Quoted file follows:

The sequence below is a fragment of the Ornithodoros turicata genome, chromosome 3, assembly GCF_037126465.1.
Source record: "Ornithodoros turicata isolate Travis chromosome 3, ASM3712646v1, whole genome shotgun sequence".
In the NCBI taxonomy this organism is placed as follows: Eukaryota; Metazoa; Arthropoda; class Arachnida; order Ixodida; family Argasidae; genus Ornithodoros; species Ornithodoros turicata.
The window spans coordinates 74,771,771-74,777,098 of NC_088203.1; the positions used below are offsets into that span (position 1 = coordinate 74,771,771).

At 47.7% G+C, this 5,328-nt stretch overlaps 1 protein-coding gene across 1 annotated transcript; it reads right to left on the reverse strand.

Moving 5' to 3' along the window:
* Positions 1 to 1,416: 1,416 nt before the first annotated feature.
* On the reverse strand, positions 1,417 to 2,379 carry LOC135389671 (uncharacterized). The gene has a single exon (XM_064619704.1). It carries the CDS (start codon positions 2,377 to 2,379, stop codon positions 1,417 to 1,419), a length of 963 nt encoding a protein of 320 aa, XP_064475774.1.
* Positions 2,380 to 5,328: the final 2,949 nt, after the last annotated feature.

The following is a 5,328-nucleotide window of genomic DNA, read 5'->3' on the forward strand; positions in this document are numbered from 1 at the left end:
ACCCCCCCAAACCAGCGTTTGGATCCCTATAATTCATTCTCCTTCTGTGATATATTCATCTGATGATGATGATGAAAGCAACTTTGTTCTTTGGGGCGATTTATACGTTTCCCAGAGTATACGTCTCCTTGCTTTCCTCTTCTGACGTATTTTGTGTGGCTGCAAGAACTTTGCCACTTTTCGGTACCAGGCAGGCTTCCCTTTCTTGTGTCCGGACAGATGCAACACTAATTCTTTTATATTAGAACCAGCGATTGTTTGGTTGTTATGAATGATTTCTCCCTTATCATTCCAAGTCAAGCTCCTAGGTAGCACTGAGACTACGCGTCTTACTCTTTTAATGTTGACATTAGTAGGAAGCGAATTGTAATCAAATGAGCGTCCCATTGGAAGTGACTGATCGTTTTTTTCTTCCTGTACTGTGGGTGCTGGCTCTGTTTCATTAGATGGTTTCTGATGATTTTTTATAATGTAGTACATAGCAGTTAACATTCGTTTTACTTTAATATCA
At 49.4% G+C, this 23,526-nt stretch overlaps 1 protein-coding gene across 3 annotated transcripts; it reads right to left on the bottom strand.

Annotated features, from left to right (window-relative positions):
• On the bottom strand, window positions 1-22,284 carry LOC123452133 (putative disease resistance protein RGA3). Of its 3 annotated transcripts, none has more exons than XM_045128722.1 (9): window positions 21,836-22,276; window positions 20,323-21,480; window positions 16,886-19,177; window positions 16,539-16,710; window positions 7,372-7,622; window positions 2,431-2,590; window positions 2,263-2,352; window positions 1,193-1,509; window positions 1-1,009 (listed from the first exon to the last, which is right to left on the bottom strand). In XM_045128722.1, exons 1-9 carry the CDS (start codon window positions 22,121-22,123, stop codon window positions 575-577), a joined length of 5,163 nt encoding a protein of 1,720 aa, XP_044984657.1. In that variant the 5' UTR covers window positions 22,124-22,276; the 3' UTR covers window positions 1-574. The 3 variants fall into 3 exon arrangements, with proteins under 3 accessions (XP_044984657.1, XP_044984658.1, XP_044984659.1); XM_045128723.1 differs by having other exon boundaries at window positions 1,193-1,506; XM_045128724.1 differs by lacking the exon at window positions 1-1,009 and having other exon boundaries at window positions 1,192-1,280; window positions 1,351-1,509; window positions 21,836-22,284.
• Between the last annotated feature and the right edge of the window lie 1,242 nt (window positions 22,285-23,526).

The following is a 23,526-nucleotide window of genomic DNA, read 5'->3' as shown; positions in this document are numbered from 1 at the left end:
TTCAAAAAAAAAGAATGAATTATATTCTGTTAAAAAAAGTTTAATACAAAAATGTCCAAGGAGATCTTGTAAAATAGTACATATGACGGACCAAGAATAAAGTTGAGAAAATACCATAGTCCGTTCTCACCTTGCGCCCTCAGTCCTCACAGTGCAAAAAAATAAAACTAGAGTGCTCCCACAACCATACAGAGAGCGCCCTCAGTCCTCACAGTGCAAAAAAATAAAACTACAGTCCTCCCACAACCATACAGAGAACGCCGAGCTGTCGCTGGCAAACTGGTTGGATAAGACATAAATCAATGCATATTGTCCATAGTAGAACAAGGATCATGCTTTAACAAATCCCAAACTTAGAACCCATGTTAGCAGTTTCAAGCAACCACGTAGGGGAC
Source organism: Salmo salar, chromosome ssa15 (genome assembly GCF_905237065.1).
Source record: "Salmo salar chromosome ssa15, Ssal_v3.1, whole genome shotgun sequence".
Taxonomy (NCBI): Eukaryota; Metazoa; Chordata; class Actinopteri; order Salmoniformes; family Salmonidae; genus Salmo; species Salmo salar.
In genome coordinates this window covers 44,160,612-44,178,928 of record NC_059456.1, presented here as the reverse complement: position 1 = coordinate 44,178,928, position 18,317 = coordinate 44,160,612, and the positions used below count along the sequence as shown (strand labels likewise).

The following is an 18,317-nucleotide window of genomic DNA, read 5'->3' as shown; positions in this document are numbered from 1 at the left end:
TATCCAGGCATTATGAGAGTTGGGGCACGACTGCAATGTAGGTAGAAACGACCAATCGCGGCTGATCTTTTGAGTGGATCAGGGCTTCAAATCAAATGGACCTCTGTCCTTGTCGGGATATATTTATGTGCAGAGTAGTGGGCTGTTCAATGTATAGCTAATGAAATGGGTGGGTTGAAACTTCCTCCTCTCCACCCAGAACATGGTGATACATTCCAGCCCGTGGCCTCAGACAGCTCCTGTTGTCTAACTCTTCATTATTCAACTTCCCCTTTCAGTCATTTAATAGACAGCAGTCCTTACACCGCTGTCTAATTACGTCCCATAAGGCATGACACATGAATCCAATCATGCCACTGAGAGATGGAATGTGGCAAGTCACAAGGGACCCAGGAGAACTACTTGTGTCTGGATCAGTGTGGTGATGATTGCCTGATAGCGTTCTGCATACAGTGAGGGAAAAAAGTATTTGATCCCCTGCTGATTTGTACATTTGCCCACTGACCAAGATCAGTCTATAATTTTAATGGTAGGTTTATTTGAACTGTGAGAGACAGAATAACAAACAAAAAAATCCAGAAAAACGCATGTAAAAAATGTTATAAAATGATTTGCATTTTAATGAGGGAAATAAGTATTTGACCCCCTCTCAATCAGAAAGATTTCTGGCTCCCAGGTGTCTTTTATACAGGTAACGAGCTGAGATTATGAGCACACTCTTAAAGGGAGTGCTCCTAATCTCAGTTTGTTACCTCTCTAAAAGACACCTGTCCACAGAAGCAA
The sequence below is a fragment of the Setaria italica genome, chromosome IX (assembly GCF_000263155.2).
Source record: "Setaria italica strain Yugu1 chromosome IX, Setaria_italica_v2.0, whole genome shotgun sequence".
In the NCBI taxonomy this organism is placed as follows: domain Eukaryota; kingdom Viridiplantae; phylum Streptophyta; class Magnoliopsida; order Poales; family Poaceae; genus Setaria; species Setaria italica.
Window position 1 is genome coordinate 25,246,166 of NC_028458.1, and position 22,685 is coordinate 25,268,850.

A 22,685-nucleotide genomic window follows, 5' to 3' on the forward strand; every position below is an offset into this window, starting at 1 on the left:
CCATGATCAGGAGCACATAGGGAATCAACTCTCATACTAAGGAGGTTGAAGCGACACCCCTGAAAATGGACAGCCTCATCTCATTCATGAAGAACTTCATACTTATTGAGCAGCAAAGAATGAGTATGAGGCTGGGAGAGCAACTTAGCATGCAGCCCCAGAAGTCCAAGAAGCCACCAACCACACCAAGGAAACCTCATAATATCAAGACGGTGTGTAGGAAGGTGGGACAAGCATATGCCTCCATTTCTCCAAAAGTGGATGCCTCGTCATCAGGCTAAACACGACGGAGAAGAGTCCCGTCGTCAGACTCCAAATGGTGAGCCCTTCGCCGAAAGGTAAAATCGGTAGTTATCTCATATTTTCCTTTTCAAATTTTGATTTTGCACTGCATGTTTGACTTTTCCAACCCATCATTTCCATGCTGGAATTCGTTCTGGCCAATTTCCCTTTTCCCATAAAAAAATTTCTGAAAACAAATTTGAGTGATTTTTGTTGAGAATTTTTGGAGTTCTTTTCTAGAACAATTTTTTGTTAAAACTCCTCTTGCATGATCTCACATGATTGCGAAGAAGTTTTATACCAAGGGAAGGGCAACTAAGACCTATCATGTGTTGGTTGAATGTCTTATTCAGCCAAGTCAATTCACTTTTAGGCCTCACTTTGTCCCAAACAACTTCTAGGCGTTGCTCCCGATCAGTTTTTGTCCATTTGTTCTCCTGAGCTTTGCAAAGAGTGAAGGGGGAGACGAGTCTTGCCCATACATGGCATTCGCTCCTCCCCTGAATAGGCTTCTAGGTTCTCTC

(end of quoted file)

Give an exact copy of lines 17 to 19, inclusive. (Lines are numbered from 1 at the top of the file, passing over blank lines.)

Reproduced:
TTCAAAAAAAAAGAATGAATTATATTCTGTTAAAAAAAGTTTAATACAAAAATGTCCAAGGAGATCTTGTAAAATAGTACATATGACGGACCAAGAATAAAGTTGAGAAAATACCATAGTCCGTTCTCACCTTGCGCCCTCAGTCCTCACAGTGCAAAAAAATAAAACTAGAGTGCTCCCACAACCATACAGAGAGCGCCCTCAGTCCTCACAGTGCAAAAAAATAAAACTACAGTCCTCCCACAACCATACAGAGAACGCCGAGCTGTCGCTGGCAAACTGGTTGGATAAGACATAAATCAATGCATATTGTCCATAGTAGAACAAGGATCATGCTTTAACAAATCCCAAACTTAGAACCCATGTTAGCAGTTTCAAGCAACCACGTAGGGGAC
Source organism: Salmo salar, chromosome ssa15 (genome assembly GCF_905237065.1).
Source record: "Salmo salar chromosome ssa15, Ssal_v3.1, whole genome shotgun sequence".